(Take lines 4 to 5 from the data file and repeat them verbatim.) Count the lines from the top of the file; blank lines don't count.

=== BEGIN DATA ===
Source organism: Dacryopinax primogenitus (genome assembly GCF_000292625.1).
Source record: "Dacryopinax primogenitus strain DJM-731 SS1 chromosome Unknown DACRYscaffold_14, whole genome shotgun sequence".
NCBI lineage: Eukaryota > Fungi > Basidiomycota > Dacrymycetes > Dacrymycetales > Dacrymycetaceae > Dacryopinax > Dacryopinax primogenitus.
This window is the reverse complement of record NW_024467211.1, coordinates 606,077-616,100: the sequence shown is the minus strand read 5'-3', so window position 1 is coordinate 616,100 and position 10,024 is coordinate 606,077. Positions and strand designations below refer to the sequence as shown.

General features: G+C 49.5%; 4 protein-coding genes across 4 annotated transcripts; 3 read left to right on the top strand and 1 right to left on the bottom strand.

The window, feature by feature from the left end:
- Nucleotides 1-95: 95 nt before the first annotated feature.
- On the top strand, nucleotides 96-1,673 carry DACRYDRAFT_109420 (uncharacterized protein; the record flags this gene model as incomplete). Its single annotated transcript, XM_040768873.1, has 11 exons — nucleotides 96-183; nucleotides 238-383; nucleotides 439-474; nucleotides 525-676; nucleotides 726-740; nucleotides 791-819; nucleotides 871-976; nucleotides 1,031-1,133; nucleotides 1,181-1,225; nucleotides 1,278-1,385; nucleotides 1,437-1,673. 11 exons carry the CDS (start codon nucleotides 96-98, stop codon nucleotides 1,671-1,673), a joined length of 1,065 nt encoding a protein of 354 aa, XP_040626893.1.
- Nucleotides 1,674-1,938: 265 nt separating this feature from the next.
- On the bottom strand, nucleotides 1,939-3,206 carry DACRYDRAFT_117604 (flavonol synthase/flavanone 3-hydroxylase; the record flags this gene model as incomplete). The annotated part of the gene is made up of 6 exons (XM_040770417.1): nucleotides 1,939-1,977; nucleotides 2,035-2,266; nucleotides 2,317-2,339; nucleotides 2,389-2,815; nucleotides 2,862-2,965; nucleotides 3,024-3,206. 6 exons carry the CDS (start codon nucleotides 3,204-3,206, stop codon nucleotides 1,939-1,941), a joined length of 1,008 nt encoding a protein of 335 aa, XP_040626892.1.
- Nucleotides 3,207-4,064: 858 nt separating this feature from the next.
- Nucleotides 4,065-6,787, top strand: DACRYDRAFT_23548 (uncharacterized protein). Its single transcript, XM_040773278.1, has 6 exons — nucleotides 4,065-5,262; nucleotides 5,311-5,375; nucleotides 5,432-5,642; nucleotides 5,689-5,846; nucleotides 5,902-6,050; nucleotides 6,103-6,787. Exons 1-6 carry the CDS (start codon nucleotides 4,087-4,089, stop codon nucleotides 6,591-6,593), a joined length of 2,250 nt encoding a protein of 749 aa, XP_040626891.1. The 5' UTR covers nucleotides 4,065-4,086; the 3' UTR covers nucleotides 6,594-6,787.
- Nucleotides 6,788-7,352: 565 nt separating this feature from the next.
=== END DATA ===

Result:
This window is the reverse complement of record NW_024467211.1, coordinates 606,077-616,100: the sequence shown is the minus strand read 5'-3', so window position 1 is coordinate 616,100 and position 10,024 is coordinate 606,077. Positions and strand designations below refer to the sequence as shown.

General features: G+C 49.5%; 4 protein-coding genes across 4 annotated transcripts; 3 read left to right on the top strand and 1 right to left on the bottom strand.